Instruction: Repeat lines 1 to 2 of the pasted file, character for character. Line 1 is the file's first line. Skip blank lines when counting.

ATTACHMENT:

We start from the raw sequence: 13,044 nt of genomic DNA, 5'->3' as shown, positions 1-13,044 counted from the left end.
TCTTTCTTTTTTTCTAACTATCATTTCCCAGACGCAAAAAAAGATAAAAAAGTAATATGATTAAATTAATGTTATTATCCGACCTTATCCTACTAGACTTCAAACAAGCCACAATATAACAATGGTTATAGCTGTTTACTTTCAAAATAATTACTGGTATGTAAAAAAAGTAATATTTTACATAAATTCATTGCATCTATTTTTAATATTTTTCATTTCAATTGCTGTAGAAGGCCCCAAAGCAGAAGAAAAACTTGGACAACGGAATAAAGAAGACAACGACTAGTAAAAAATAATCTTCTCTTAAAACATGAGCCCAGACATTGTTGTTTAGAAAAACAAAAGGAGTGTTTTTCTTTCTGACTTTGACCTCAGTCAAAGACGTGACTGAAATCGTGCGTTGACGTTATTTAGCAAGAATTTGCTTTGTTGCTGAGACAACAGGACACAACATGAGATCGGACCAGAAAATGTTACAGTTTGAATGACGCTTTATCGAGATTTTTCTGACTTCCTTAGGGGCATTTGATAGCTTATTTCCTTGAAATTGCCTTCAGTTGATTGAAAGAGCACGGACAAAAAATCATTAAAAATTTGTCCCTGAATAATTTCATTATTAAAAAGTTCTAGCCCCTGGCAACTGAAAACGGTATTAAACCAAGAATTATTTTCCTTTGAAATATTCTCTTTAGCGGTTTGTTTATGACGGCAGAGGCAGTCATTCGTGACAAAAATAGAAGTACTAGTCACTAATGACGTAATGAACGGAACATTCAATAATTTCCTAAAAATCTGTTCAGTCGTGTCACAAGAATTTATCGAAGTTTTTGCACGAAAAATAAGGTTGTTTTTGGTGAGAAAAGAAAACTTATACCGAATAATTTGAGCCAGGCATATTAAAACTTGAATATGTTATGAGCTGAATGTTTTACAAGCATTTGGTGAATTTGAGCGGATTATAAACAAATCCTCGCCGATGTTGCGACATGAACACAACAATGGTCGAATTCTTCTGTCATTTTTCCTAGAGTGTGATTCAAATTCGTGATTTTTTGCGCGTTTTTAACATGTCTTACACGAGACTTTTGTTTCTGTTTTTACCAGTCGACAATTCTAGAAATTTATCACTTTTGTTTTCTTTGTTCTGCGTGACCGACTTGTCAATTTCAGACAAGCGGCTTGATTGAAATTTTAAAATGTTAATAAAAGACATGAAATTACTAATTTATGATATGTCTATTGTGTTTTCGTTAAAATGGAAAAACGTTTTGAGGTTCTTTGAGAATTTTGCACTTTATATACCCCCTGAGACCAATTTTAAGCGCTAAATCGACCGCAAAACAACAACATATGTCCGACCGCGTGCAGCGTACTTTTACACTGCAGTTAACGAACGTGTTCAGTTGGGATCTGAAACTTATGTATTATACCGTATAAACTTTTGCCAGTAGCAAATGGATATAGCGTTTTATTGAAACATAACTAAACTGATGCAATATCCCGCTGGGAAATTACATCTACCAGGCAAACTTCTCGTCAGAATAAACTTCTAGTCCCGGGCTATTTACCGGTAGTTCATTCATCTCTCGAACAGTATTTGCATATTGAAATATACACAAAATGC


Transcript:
We start from the raw sequence: 13,044 nt of genomic DNA, 5'->3' as shown, positions 1-13,044 counted from the left end.
TCTTTCTTTTTTTCTAACTATCATTTCCCAGACGCAAAAAAAGATAAAAAAGTAATATGATTAAATTAATGTTATTATCCGACCTTATCCTACTAGACTTCAAACAAGCCACAATATAACAATGGTTATAGCTGTTTACTTTCAAAATAATTACTGGTATGTAAAAAAAGTAATATTTTACATAAATTCATTGCATCTATTTTTAATATTTTTCATTTCAATTGCTGTAGAAGGCCCCAAAGCAGAAGAAAAACTTGGACAACGGAATAAAGAAGACAACGACTAGTAAAAAATAATCTTCTCTTAAAACATGAGCCCAGACATTGTTGTTTAGAAAAACAAAAGGAGTGTTTTTCTTTCTGACTTTGACCTCAGTCAAAGACGTGACTGAAATCGTGCGTTGACGTTATTTAGCAAGAATTTGCTTTGTTGCTGAGACAACAGGACACAACATGAGATCGGACCAGAAAATGTTACAGTTTGAATGACGCTTTATCGAGATTTTTCTGACTTCCTTAGGGGCATTTGATAGCTTATTTCCTTGAAATTGCCTTCAGTTGATTGAAAGAGCACGGACAAAAAATCATTAAAAATTTGTCCCTGAATAATTTCATTATTAAAAAGTTCTAGCCCCTGGCAACTGAAAACGGTATTAAACCAAGAATTATTTTCCTTTGAAATATTCTCTTTAGCGGTTTGTTTATGACGGCAGAGGCAGTCATTCGTGACAAAAATAGAAGTACTAGTCACTAATGACGTAATGAACGGAACATTCAATAATTTCCTAAAAATCTGTTCAGTCGTGTCACAAGAATTTATCGAAGTTTTTGCACGAAAAATAAGGTTGTTTTTGGTGAGAAAAGAAAACTTATACCGAATAATTTGAGCCAGGCATATTAAAACTTGAATATGTTATGAGCTGAATGTTTTACAAGCATTTGGTGAATTTGAGCGGATTATAAACAAATCCTCGCCGATGTTGCGACATGAACACAACAATGGTCGAATTCTTCTGTCATTTTTCCTAGAGTGTGATTCAAATTCGTGATTTTTTGCGCGTTTTTAACATGTCTTACACGAGACTTTTGTTTCTGTTTTTACCAGTCGACAATTCTAGAAATTTATCACTTTTGTTTTCTTTGTTCTGCGTGACCGACTTGTCAATTTCAGACAAGCGGCTTGATTGAAATTTTAAAATGTTAATAAAAGACATGAAATTACTAATTTATGATATGTCTATTGTGTTTTCGTTAAAATGGAAAAACGTTTTGAGGTTCTTTGAGAATTTTGCACTTTATATACCCCCTGAGACCAATTTTAAGCGCTAAATCGACCGCAAAACAACAACATATGTCCGACCGCGTGCAGCGTACTTTTACACTGCAGTTAACGAACGTGTTCAGTTGGGATCTGAAACTTATGTATTATACCGTATAAACTTTTGCCAGTAGCAAATGGATATAGCGTTTTATTGAAACATAACTAAACTGATGCAATATCCCGCTGGGAAATTACATCTACCAGGCAAACTTCTCGTCAGAATAAACTTCTAGTCCCGGGCTATTTACCGGTAGTTCATTCATCTCTCGAACAGTATTTGCATATTGAAATATACACAAAATGC